Spend a portion of your $$ on marketing after you learn more techniques here. Start learning everything you can, by reading everything on this site and buying some courses as you get an idea where you’d like to focus. Then when the calls come in, you’ll know what to do.

Good luck!

Me Too!! - Posted by andy

Posted by andy on July 05, 2001 at 10:33:40:

Hey James,

I just turned 20 and am also embarking on my RE investing career. Like a year ago I started reading everything RE related I could get my hands on. After reading every article on this site, reading some books, and buying courses I can afford right now, I feel very comfortable with my ability to put deals together. Let me share with you what I’ve been through so far in my Young RE Career.

First of all, I wished I had 20k to work with, oh god do I! That’s been my only setback is getting that little bit of capital to start with. Now, one thing I do have going for me is that I have a steady full time job and exelent credit. In my opinion, the type of financing you apply for totally depends on the type of deal. For example, if you were going to purchase a rental property that you intend to keep long term and earn some monthly cash flow, you would probally apply for a conventional bank loan with a low rate. In our case, being the “youngins” that we are, it is hard to get this type of financing. I’ve learned that banks base their criteria on income and credit. The problem I had with these loans was not that my credit is bad, but my credit was new and my income did not match up well with the loan payments. I mean, sure the rents from my tenant would cover my mortgage payment, but the banks want to see steady income, if not they will see the loan as too risky. An alternative to this was to try to get owner financing, where I wouldn’t borrow from the bank but rather the owner would hold the mortgage. I wanted to go this route but couldn’t do it due to the down payments the owners were asking for. However, I see you do have some money to put down so this may work for you. In this case it would be in your best interest to find a motivated seller(i’m sure you’ve read this term many times on this site). Sellers who would be willing to hold the financing.

As far as looking for properties to rehab and sell, I’ve learned that this is my best chance of obtaining financing for a property. These types of loans (hard money/private loans), which lend according to the value of the property after it’s repaired, are a great source of getting financing for properties that banks would not even consider. I found that these hard money lenders WANT to lend to investors. Sometimes these lenders won’t even verify income or credit, as long as they have enough equity in the loan, the money is yours to work with. It’s pretty ironic to me that I can easily get a loan for a fixer-upper but can’t get a loan for a beautiful house!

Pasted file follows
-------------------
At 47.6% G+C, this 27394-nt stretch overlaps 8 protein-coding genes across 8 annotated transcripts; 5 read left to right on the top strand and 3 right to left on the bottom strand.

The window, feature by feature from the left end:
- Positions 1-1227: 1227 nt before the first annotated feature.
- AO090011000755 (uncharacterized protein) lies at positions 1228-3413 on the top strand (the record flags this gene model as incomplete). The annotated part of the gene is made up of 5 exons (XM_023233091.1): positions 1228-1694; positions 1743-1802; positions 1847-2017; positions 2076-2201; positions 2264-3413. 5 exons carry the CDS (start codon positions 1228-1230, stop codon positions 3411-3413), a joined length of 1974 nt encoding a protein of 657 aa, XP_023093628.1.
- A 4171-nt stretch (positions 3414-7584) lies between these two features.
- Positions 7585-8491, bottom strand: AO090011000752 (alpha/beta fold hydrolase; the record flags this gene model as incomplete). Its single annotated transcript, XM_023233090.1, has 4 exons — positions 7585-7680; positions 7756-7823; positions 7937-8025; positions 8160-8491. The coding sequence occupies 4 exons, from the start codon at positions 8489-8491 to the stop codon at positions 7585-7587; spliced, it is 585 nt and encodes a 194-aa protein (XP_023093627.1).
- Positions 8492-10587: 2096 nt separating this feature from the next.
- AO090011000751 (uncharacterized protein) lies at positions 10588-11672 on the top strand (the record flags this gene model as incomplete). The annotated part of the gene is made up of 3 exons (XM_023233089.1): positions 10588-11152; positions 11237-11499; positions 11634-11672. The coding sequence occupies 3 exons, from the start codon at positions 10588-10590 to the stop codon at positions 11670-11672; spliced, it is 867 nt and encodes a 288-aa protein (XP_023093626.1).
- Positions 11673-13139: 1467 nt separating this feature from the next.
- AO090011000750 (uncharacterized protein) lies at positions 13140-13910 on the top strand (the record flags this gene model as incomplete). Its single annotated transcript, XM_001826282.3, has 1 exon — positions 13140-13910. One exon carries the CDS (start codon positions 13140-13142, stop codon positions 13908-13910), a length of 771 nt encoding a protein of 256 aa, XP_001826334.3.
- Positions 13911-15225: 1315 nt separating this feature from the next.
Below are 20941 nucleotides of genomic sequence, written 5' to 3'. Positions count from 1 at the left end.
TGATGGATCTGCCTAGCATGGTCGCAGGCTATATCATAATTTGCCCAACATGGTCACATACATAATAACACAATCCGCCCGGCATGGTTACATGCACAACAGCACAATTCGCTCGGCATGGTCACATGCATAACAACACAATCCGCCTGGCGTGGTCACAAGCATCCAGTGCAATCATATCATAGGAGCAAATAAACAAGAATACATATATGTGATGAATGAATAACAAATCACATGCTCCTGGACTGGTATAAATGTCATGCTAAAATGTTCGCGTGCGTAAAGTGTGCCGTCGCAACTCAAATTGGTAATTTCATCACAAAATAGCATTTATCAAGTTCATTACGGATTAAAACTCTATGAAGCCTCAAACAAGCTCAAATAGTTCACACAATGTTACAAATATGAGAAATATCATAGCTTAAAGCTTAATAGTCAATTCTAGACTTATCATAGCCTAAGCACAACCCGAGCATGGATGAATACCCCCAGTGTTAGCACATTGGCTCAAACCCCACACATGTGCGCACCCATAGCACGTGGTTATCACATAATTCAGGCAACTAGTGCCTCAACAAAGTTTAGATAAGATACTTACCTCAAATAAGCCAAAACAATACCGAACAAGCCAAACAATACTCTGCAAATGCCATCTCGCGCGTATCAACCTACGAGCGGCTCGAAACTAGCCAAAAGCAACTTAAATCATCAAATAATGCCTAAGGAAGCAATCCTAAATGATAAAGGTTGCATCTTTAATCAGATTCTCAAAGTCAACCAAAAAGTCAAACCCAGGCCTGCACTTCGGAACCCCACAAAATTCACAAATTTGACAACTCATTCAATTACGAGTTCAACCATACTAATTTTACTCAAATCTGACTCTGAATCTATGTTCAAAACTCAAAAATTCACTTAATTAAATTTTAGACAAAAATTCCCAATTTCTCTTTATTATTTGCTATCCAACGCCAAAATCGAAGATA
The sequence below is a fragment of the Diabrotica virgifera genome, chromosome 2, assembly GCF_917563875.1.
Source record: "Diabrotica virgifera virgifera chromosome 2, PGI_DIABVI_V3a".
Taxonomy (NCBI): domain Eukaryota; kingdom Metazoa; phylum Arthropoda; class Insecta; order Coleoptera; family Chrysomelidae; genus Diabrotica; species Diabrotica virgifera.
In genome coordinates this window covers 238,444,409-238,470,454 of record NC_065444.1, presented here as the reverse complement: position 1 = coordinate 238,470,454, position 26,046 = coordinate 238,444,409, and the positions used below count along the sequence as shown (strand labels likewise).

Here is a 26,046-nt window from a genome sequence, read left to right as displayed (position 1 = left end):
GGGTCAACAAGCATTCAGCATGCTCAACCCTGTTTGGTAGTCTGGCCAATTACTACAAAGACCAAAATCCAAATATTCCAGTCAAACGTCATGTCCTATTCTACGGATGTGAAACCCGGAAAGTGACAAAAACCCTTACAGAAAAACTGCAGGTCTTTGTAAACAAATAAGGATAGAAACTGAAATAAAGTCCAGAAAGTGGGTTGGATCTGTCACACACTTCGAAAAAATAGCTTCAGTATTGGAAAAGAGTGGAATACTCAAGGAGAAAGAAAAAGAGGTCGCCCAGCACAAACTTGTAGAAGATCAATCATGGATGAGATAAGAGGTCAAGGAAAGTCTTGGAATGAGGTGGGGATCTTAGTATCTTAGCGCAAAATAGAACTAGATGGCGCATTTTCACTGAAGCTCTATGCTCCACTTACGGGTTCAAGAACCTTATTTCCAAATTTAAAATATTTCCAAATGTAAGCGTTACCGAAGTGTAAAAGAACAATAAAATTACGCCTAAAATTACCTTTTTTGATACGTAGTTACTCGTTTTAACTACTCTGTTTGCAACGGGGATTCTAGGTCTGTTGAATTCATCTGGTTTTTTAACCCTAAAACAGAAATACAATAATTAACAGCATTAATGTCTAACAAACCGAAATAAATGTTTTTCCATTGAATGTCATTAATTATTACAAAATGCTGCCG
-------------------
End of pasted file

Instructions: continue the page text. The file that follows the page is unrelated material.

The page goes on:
Lastly, I know you’ve heard the term “flipping.” There are great articles on this site about that aspect where you don’t need any money to do the deal. I also agree with Anne about concentrating on marketing and education first. I just don’t have the time to drive around to look for the “perfect investment property” and the financing to get them.

During the last year my main focus changed like 4 times. It’s just with all the information I was absorbing, I wanted to do everything. First I wanted to buy a property to keep long-term to produce some monthy cash flow, next I wanted to flip, then, I wanted to fix and retail, finally, I wanted to lease/option houses. Then it hit me like a bolt of lightning: I can focus on all of these at the same time! It all depends on getting the SELLERS TO CALL ME.

It all depends on the type of deal it is and applying the right technique to solve a seller’s problem and putting the deal together. So my main focus right now is marketing. When sellers call me, I’m going to get as much information as I can from them to determine if the deal will work and which technique will be the best to apply.

So my recommendation to you is, don’t spend the 20k on a huge down payment. It’s not going to work if you only going to get 200-500 a month cash flow a month from rents. The return on your money would just be too low and not a good way to get started. I suggest getting as much education as you can before cutting any deals. You have a lot of start up money to work with. Spend it wisely.

And James, we may not be able to drink yet, but were certainly going to have enough money to buy our own liquor store one day! LOL.

Good luck,